Age-related macular degeneration is a degenerative condition of the macula, which is responsible for your central vision (the area that you are using to read this text or to look at objects of interest). This occurs when the cells in the retina fail to properly dispose of metabolic waste appropriately and it gets released beneath the retinal pigmented epithelium (the base layer of the retina). Depending on the stage of the disease process, there are different ways to slow down the progression of age-related macular degeneration. The earlier on in the disease the diagnosis is made, the more likely it is to slow down its progression.


Also called lazy eye, amblyopia is a condition caused by abnormal development of the pathway between the eye and the brain resulting in impaired vision. Amblyopia usually develops in infancy or early childhood. In most cases, only one eye is affected but it can be present in both eyes. Over time, the brain often favours the stronger eye, and if not treated problems associated with amblyopia can become permanent. Symptoms may include an eye turn (strabismus), frequent squinting, tilting the head to see better, and poor depth perception. Treatment for amblyopia involves forcing the brain to pay attention to the images of the amblyopic or weaker eye so vision in that eye gets stronger. This can be done with glasses, eye patches, eye drops, surgery, or a combination of these.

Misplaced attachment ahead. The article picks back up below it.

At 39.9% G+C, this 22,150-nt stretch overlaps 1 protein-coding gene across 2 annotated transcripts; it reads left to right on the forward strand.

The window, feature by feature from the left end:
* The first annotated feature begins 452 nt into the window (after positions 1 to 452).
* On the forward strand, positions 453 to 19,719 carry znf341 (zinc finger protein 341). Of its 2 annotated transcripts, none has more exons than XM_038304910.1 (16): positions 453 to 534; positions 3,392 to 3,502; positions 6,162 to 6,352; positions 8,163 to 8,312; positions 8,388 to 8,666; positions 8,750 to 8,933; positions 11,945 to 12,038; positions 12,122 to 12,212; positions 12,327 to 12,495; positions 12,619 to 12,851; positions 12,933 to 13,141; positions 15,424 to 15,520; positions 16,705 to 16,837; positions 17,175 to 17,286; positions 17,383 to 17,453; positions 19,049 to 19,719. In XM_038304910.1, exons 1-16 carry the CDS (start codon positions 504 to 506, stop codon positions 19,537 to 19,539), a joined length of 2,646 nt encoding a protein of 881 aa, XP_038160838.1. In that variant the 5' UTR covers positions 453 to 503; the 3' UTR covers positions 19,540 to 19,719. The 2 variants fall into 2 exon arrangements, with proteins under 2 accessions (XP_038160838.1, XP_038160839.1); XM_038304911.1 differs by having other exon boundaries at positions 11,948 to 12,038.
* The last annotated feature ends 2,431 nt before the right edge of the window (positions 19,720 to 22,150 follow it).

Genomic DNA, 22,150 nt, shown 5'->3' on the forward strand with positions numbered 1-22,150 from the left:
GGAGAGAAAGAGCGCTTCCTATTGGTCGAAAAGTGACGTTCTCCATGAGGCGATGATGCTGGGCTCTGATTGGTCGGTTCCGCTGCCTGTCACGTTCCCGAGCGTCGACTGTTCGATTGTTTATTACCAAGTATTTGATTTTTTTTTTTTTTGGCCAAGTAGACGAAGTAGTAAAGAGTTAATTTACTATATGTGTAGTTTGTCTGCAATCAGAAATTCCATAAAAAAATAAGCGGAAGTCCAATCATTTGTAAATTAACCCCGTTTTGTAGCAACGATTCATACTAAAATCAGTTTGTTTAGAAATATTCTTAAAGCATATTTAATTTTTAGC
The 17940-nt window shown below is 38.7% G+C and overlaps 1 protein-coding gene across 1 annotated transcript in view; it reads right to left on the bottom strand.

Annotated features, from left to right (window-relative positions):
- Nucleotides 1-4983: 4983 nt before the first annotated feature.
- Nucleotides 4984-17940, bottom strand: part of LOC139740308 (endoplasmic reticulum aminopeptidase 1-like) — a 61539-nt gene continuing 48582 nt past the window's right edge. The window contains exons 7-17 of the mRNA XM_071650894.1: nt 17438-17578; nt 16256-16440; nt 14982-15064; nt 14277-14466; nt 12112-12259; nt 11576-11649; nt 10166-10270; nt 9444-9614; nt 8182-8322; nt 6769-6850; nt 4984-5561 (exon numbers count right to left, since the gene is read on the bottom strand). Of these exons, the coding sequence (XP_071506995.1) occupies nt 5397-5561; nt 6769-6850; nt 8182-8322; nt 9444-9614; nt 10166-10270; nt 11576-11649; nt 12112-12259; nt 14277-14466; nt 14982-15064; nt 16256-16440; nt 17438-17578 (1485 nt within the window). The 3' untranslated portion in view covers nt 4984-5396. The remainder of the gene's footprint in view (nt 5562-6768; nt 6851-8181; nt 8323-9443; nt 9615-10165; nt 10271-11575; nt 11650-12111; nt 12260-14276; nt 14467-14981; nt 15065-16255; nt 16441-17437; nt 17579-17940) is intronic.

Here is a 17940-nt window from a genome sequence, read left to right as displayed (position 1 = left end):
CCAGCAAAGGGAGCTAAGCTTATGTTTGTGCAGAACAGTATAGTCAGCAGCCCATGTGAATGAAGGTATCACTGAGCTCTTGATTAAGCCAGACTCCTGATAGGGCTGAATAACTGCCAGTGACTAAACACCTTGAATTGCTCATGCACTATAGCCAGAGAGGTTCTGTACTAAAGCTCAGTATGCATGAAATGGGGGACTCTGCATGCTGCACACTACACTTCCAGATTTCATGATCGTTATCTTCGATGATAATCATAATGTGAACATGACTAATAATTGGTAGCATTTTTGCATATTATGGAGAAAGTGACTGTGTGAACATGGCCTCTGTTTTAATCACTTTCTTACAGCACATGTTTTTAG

As time goes on, the body adds on more layers of cells to the lens in the eye that subsequently causes the ‘clouding’ of the lens that is known as the cataract. This can cause reduced clarity of vision, which some people might describe as a ‘foggy’ view, or looking through a dirty windscreen. This is usually an age-related change, and its progression can also be accelerated by exposure to UV and certain medications such as steroids.